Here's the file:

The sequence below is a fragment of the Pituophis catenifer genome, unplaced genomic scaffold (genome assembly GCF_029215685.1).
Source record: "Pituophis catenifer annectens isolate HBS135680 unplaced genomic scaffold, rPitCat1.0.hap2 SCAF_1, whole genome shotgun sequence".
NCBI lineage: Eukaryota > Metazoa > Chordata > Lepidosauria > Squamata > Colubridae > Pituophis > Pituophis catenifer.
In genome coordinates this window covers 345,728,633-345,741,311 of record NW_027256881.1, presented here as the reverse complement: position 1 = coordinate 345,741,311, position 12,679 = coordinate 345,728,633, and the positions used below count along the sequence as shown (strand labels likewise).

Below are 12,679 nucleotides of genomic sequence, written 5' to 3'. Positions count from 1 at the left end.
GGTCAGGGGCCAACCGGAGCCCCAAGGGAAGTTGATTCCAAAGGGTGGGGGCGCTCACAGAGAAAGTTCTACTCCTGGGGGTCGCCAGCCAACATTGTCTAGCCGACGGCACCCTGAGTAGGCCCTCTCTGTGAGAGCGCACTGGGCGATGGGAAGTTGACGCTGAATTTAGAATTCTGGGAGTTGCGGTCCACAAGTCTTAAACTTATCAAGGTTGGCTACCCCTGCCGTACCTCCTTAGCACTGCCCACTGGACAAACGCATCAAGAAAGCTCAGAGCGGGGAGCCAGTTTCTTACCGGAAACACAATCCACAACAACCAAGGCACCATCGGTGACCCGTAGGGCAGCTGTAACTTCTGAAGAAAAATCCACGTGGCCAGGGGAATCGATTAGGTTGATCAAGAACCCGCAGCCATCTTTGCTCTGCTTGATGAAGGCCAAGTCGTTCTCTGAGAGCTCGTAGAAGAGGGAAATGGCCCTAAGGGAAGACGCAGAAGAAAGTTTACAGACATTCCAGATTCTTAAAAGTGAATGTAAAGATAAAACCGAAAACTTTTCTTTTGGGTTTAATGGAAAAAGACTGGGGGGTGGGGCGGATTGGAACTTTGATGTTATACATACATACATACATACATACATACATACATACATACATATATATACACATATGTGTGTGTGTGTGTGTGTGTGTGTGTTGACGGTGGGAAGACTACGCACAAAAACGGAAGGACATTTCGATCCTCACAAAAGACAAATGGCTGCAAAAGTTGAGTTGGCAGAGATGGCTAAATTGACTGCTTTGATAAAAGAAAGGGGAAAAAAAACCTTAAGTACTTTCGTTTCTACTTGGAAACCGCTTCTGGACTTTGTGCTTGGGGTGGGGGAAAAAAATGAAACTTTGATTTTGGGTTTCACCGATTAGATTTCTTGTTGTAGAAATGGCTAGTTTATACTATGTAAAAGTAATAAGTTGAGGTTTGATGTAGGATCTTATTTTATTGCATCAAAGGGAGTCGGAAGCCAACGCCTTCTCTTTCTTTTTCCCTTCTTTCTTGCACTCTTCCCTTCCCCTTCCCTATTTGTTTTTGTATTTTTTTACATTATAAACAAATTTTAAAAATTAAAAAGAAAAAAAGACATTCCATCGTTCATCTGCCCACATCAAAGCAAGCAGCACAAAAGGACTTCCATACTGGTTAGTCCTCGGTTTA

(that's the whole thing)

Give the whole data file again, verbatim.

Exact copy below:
The sequence below is a fragment of the Pituophis catenifer genome, unplaced genomic scaffold (genome assembly GCF_029215685.1).
Source record: "Pituophis catenifer annectens isolate HBS135680 unplaced genomic scaffold, rPitCat1.0.hap2 SCAF_1, whole genome shotgun sequence".
NCBI lineage: Eukaryota > Metazoa > Chordata > Lepidosauria > Squamata > Colubridae > Pituophis > Pituophis catenifer.
In genome coordinates this window covers 345,728,633-345,741,311 of record NW_027256881.1, presented here as the reverse complement: position 1 = coordinate 345,741,311, position 12,679 = coordinate 345,728,633, and the positions used below count along the sequence as shown (strand labels likewise).

Below are 12,679 nucleotides of genomic sequence, written 5' to 3'. Positions count from 1 at the left end.
GGTCAGGGGCCAACCGGAGCCCCAAGGGAAGTTGATTCCAAAGGGTGGGGGCGCTCACAGAGAAAGTTCTACTCCTGGGGGTCGCCAGCCAACATTGTCTAGCCGACGGCACCCTGAGTAGGCCCTCTCTGTGAGAGCGCACTGGGCGATGGGAAGTTGACGCTGAATTTAGAATTCTGGGAGTTGCGGTCCACAAGTCTTAAACTTATCAAGGTTGGCTACCCCTGCCGTACCTCCTTAGCACTGCCCACTGGACAAACGCATCAAGAAAGCTCAGAGCGGGGAGCCAGTTTCTTACCGGAAACACAATCCACAACAACCAAGGCACCATCGGTGACCCGTAGGGCAGCTGTAACTTCTGAAGAAAAATCCACGTGGCCAGGGGAATCGATTAGGTTGATCAAGAACCCGCAGCCATCTTTGCTCTGCTTGATGAAGGCCAAGTCGTTCTCTGAGAGCTCGTAGAAGAGGGAAATGGCCCTAAGGGAAGACGCAGAAGAAAGTTTACAGACATTCCAGATTCTTAAAAGTGAATGTAAAGATAAAACCGAAAACTTTTCTTTTGGGTTTAATGGAAAAAGACTGGGGGGTGGGGCGGATTGGAACTTTGATGTTATACATACATACATACATACATACATACATACATACATACATATATATACACATATGTGTGTGTGTGTGTGTGTGTGTGTGTTGACGGTGGGAAGACTACGCACAAAAACGGAAGGACATTTCGATCCTCACAAAAGACAAATGGCTGCAAAAGTTGAGTTGGCAGAGATGGCTAAATTGACTGCTTTGATAAAAGAAAGGGGAAAAAAAACCTTAAGTACTTTCGTTTCTACTTGGAAACCGCTTCTGGACTTTGTGCTTGGGGTGGGGGAAAAAAATGAAACTTTGATTTTGGGTTTCACCGATTAGATTTCTTGTTGTAGAAATGGCTAGTTTATACTATGTAAAAGTAATAAGTTGAGGTTTGATGTAGGATCTTATTTTATTGCATCAAAGGGAGTCGGAAGCCAACGCCTTCTCTTTCTTTTTCCCTTCTTTCTTGCACTCTTCCCTTCCCCTTCCCTATTTGTTTTTGTATTTTTTTACATTATAAACAAATTTTAAAAATTAAAAAGAAAAAAAGACATTCCATCGTTCATCTGCCCACATCAAAGCAAGCAGCACAAAAGGACTTCCATACTGGTTAGTCCTCGGTTTA